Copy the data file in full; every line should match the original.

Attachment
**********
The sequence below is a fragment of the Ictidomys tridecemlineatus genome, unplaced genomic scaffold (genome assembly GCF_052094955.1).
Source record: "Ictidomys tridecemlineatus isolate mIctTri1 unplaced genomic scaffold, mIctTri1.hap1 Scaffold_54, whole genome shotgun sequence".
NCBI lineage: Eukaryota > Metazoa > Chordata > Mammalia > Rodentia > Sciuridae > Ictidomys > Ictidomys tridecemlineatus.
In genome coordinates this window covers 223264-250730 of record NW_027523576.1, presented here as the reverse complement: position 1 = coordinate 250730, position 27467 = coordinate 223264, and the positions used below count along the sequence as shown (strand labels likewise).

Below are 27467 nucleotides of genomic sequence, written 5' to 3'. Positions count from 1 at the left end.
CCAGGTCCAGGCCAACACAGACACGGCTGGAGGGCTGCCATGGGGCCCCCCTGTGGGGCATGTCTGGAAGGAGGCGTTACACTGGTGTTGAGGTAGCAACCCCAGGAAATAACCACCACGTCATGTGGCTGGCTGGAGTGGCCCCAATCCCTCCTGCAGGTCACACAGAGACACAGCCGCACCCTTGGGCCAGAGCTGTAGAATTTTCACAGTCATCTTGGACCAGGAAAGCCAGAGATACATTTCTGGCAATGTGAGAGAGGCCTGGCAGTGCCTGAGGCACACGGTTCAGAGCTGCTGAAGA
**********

The sequence below is a fragment of the Ictidomys tridecemlineatus genome, unplaced genomic scaffold (genome assembly GCF_052094955.1).
Source record: "Ictidomys tridecemlineatus isolate mIctTri1 unplaced genomic scaffold, mIctTri1.hap1 Scaffold_54, whole genome shotgun sequence".
NCBI lineage: Eukaryota > Metazoa > Chordata > Mammalia > Rodentia > Sciuridae > Ictidomys > Ictidomys tridecemlineatus.
In genome coordinates this window covers 223264-250730 of record NW_027523576.1, presented here as the reverse complement: position 1 = coordinate 250730, position 27467 = coordinate 223264, and the positions used below count along the sequence as shown (strand labels likewise).

Below are 27467 nucleotides of genomic sequence, written 5' to 3'. Positions count from 1 at the left end.
CCAGGTCCAGGCCAACACAGACACGGCTGGAGGGCTGCCATGGGGCCCCCCTGTGGGGCATGTCTGGAAGGAGGCGTTACACTGGTGTTGAGGTAGCAACCCCAGGAAATAACCACCACGTCATGTGGCTGGCTGGAGTGGCCCCAATCCCTCCTGCAGGTCACACAGAGACACAGCCGCACCCTTGGGCCAGAGCTGTAGAATTTTCACAGTCATCTTGGACCAGGAAAGCCAGAGATACATTTCTGGCAATGTGAGAGAGGCCTGGCAGTGCCTGAGGCACACGGTTCAGAGCTGCTGAAGA